Email attachment reminder part II

Rodney Overcash, the Director of Research at Marquette Associates, sends along a solution for Microsoft Outlook users who have a problem forgetting to attach documents. Overcash says he got “tired of falling victim to this embarrassment,” and developed this remedy.

I set my MS Outlook Options to check spelling and grammar upon clicking the Send button. To do this, go to Tools, Options, the Spelling Tab, and ensure there is a check mark in the box labeled, “Always check spelling before sending.” As I always refer to an attachment in the body of my email, I then modified the “AutoCorrect” settings to misspell the words “attached,” “attachment,” and “enclosed.”

To calibrate the AutoCorrect settings, in the main Outlook Window, click Tools, then Options. In the new window, click the Spelling Tab, then AutoCorrect Options. In the AutoCorrect window, type “attached” in the Replace field and “attachedd” in the With field, then click Add. Repeat procedure for any word you might use when attaching a document. You may need to close Outlook and reopen for changes to take effect. Now, if I click Send and haven’t attached the document, the Spell Checker observes my misspelling and I can fortunately cancel the delivery of the email and add the attachment. If I remembered to attach the document, I simply hit “OK” on the suggested correct spelling from the Spell Checker, the respective word spelling is modified, and the message is immediately delivered.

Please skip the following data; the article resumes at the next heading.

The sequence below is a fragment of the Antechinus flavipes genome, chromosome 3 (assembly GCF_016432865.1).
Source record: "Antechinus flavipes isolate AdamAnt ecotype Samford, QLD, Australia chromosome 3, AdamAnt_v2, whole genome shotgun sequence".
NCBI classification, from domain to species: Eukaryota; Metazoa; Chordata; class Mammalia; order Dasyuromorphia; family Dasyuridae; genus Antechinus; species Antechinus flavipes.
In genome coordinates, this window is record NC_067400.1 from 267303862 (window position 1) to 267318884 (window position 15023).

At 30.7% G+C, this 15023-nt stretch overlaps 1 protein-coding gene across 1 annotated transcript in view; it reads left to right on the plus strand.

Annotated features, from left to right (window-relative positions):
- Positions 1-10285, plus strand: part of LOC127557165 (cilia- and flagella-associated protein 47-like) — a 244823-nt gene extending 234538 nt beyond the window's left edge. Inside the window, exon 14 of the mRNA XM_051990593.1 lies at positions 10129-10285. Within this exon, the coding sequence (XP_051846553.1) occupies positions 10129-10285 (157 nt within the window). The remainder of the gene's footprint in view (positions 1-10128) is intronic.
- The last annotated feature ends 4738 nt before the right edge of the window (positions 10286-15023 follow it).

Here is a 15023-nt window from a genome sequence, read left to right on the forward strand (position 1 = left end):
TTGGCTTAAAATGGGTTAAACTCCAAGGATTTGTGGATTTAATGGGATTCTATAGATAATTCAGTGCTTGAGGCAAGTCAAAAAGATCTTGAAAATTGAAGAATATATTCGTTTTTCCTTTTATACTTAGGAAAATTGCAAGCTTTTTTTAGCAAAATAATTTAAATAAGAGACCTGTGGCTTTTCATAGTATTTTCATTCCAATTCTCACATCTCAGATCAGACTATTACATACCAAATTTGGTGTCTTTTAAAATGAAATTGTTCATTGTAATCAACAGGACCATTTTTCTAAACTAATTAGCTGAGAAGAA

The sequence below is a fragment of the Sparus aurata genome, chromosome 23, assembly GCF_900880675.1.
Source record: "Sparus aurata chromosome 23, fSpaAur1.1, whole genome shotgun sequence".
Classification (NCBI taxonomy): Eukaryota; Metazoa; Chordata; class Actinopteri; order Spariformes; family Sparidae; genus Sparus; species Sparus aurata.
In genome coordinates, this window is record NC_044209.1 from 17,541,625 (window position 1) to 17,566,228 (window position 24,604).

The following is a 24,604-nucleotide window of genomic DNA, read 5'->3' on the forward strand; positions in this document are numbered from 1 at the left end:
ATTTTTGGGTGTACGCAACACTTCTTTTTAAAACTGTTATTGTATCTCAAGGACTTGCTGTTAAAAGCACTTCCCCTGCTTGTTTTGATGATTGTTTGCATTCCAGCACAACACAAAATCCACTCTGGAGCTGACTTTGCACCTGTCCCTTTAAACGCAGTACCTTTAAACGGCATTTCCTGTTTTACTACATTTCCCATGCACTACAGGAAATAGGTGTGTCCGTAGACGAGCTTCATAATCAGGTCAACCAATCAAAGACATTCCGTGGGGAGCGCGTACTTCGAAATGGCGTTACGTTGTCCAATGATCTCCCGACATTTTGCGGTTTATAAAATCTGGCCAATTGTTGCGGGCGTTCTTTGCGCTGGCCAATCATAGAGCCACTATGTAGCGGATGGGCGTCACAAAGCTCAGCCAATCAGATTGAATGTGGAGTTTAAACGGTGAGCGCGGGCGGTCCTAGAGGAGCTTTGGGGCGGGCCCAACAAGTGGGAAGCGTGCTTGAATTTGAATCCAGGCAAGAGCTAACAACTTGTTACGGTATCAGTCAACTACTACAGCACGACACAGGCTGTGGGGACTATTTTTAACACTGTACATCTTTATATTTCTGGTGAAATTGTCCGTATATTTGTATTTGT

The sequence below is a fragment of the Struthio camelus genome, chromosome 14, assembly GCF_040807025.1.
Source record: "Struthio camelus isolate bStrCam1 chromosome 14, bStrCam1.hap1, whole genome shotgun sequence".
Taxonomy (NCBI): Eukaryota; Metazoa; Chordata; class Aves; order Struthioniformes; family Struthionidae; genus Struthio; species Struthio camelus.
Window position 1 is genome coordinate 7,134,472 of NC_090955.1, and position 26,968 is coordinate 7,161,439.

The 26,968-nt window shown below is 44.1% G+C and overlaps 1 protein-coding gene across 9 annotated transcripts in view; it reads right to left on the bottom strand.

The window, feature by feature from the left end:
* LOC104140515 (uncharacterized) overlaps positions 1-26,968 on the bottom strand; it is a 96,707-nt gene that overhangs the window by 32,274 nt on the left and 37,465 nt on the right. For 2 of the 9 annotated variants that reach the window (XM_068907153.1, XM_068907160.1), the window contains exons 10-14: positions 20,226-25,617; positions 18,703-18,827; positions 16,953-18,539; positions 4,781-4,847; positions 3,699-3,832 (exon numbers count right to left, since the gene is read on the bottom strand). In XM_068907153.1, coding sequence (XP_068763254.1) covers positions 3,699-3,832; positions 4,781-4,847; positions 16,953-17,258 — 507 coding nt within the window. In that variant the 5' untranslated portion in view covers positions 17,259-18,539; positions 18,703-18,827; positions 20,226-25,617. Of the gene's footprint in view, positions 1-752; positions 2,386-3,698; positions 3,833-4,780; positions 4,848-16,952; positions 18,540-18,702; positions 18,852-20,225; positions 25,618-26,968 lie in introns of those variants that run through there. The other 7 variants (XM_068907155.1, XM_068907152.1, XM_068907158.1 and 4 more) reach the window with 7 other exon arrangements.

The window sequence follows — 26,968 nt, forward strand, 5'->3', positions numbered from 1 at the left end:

I can’t tell you how many times this has proven useful and I hope this suggestion might help.



One Response to “Email attachment reminder part II”

  1. David Says:

    Microsoft really should enable “Always check spelling before sending” by default – I have no idea why that’s not the case. It doesn’t cause a delay if you didn’t make a typo and if you did, aren’t you glad it was caught?

    The reminder method using AutoCorrect seems needlessly complicated though and there’s the risk you just have Outlook correct it instead of canceling the sending. The solution with the Macro offered in a recent post seems much more elegant:

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